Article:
Jet Over the Atlantic
|Jet Over the Atlantic|
|Directed by||Byron Haskin|
|Produced by||Benedict Bogeaus|
|Written by||Irving H. Cooper|
|Music by||Louis Forbes|
|Edited by||Thomas Pratt|
Inter-Continent Films, Inc.
|Distributed by||Inter Continent Releasing Organization|
|95 minutes [Note 1]|
Jet Over the Atlantic (also known as High Over the Atlantic) is a 1959 drama film directed by Byron Haskin and stars Guy Madison, Virginia Mayo, and George Raft. The film's title was misleading as the airliner was a Bristol Britannia turboprop-engined, not "pure" jet-powered aircraft.[Note 2] George Raft's biographer Everett Aaker called Jet Over the Atlantic "a precursor of the disaster genre."
Wanted on a charge of murder, Brett Matton (Guy Madison), a war veteran, has fled the country to Spain, where he has been living for two years and is engaged to wed Jean Gurney (Virginia Mayo), a former showgirl. FBI Agent Stafford (George Raft) arrives in Spain to arrest Brett and bring him back to the U.S.
On their commercial flight to New York, the passengers include Jean, who bought a ticket at the last minute, and Lord Leverett (George Macready), a man deranged by his daughter's death. Leverett brings aboard a chemical poison hidden in his bag.
The handcuffed Brett is given a few minutes by Stafford to explain to Jean about his past life. His story is that two men killed a bartender, knocked him out and placed the gun in his hand. Certain he would never get a fair trial, Brett ran away. A minister on board marries Brett to Jean with the agent's permission. Brett steals a pistol from a partner of Stafford's who is asleep. He tells Jean,to avoid going to jail, he intends to hijack the airliner to Canada, landing in Montreal, at an airport he knows.
The poison leaks from Leverett's case, emitting toxic fumes, and causing a fire in the cabin, killing the pilots and navigator. Former combat pilot Brett is asked to fly the aircraft. He must make an emergency landing on water and without a radio, which Leverett has damaged. Brett ends up shooting Leverett, although a grateful Stafford still insists on being given the gun.
Brett takes pity on the dying passengers and lands the jet. Authorities on the ground inform Stafford that another man is being charged with the bar murder and Brett will be cleared.
- Guy Madison as Brett Matton, aka Brett Murphy [Note 3]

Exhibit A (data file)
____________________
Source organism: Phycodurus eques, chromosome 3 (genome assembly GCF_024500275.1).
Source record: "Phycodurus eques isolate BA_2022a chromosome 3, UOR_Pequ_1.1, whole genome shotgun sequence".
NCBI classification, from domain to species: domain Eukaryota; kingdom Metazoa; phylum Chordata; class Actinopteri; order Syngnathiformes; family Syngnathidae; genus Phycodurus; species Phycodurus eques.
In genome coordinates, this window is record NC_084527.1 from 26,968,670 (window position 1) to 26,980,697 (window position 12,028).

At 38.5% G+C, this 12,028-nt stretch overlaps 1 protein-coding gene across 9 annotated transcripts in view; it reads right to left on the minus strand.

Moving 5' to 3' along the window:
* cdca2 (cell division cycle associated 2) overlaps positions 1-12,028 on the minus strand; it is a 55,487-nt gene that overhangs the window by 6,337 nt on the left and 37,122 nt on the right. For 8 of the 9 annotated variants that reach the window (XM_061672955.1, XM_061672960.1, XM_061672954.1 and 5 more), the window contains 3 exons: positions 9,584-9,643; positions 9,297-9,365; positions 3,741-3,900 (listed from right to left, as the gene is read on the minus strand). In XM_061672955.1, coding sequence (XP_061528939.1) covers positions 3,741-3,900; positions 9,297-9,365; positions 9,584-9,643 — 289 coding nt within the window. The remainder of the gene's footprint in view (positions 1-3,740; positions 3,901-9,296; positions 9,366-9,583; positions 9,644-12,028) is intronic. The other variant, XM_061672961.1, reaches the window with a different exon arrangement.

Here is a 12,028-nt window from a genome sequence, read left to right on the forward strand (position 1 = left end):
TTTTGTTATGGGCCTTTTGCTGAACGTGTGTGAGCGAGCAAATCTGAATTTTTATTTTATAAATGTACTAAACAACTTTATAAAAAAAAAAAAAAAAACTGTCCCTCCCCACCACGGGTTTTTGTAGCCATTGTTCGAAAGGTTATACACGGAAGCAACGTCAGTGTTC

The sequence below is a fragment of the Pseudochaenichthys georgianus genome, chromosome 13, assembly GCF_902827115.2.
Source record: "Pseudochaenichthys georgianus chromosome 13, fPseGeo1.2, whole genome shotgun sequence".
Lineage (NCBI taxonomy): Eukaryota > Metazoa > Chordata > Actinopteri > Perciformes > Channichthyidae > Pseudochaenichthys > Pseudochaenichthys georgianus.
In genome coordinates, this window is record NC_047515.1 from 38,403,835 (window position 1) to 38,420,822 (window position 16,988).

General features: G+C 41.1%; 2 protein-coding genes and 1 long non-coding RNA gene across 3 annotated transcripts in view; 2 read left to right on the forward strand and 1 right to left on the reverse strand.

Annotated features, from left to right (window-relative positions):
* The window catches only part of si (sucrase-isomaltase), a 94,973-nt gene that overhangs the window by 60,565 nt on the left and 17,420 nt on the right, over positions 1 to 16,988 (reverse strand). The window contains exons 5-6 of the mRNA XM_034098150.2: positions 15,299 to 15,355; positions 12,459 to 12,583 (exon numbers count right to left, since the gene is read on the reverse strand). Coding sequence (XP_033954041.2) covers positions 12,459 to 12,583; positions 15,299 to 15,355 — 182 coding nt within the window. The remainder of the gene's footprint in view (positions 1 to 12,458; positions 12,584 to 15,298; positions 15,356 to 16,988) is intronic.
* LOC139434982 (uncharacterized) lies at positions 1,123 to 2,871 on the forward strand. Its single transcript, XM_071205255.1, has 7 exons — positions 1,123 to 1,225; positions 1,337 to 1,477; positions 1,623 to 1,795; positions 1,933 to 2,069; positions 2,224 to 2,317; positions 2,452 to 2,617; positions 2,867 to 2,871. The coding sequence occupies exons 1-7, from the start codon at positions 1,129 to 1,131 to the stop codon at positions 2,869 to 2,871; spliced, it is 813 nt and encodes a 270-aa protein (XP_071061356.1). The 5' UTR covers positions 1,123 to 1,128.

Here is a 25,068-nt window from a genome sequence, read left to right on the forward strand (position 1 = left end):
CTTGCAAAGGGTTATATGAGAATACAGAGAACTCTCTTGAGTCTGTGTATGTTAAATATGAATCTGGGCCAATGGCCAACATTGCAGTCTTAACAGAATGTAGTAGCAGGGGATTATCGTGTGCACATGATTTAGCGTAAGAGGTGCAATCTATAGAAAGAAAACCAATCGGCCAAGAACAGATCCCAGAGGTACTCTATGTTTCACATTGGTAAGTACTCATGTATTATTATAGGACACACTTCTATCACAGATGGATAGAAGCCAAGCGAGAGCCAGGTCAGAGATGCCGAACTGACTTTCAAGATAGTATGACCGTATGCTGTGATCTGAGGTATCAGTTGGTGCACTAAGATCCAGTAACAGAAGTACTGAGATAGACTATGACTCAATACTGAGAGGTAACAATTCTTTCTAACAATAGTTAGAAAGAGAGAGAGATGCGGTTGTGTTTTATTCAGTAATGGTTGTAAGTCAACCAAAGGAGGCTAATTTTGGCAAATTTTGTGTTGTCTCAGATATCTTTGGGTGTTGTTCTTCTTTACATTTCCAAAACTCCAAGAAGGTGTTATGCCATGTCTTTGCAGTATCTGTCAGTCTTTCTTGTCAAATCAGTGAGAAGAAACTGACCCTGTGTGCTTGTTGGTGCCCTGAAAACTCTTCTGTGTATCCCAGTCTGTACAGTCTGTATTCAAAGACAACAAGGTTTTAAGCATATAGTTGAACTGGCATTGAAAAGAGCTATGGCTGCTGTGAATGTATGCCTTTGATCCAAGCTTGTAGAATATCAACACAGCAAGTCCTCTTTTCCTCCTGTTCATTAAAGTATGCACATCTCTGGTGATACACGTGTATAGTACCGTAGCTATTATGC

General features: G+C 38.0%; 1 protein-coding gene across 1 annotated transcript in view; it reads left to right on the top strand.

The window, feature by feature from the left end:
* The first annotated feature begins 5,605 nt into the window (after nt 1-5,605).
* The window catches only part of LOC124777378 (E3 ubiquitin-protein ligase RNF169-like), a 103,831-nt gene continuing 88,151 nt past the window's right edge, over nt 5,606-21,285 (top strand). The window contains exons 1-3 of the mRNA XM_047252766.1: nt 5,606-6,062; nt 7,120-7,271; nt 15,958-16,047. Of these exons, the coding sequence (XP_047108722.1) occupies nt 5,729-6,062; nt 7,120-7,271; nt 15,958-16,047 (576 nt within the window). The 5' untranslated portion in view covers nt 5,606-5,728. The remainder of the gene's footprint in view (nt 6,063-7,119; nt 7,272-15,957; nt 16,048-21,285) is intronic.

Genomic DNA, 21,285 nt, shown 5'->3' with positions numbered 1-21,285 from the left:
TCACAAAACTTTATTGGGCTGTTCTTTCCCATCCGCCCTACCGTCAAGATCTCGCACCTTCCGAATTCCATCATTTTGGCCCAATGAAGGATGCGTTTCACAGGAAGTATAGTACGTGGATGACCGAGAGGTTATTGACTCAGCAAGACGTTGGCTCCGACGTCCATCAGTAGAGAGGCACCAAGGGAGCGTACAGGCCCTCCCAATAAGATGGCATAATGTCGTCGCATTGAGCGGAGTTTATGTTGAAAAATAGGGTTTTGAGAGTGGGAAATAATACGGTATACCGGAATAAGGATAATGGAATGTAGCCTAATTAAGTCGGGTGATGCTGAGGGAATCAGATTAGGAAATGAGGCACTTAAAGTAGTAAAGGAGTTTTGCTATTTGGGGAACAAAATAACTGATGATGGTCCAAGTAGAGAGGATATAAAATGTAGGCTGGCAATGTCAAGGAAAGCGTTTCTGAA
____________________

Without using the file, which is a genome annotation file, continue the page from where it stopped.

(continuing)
- Virginia Mayo as Jean Gurney
- George Raft as Stafford
- Ilona Massey as Mme. Galli-Cazetti
- George Macready as Lord Robert Leverett
- Anna Lee as Ursula Leverett
- Margaret Lindsay as Mrs. Lanyard
- Venetia Stevenson as June Elliott
- Mary Anderson as Maria
- Brett Halsey as Dr. Vanderbird
- Argentina Brunetti as Miss Hooten
- Frederic Worlock as Rev. Dean Halltree
Principal photography on Jet Over the Atlantic took place from April 27 to early June 1959 in Mexico City.Jet Over the Atlantic marked George Raft's final major appearance in a film. His role was limited and a visibly ill Raft required oxygen on the set. The film was notable in Ilona Massey's return to films after a 10-year absence, and as Guy Madison's last American film.
Jet Over the Atlantic was primarily a B film relegated to the bottom half of double bills. With television stars Ilona Massey and Guy Madison in featured roles, the film was one of a cycle of late-1950s films that had the feel of a television episode. Reviewer Bosley Crowther of The New York Times merely called the film, "a melodrama in which George Raft, Guy Madison and Virginia Mayo get caught aloft in a crippled plane." Later reviews focused on the inadequacies of the script, casting choices and low production values, dismissing the film as woefully inadequate as either a thriller or disaster film.
- The film is also listed as 91 or 92 minutes.
- An airport announcement in the film refers to the aircraft being a "prop-jet".
- In reviews, the character's name was also written as "Matoon" or "Mattoon".
- Aaker 2013, p. 169.
- "Original print information: Jet Over the Atlantic." Turner Classic Movies. Retrieved: October 24, 2014.
- Aaker 2013, pp. 169–170.
- Kingsley, Liz. "Jet Over the Atlantic (1959)." And You Call Yourself a Scientist!, January 10, 2012. Retrieved: October 23, 2014.
- Crowther, Bosley. "Jet Over the Atlantic; Also on double bill." The New York Times, January 7, 1960.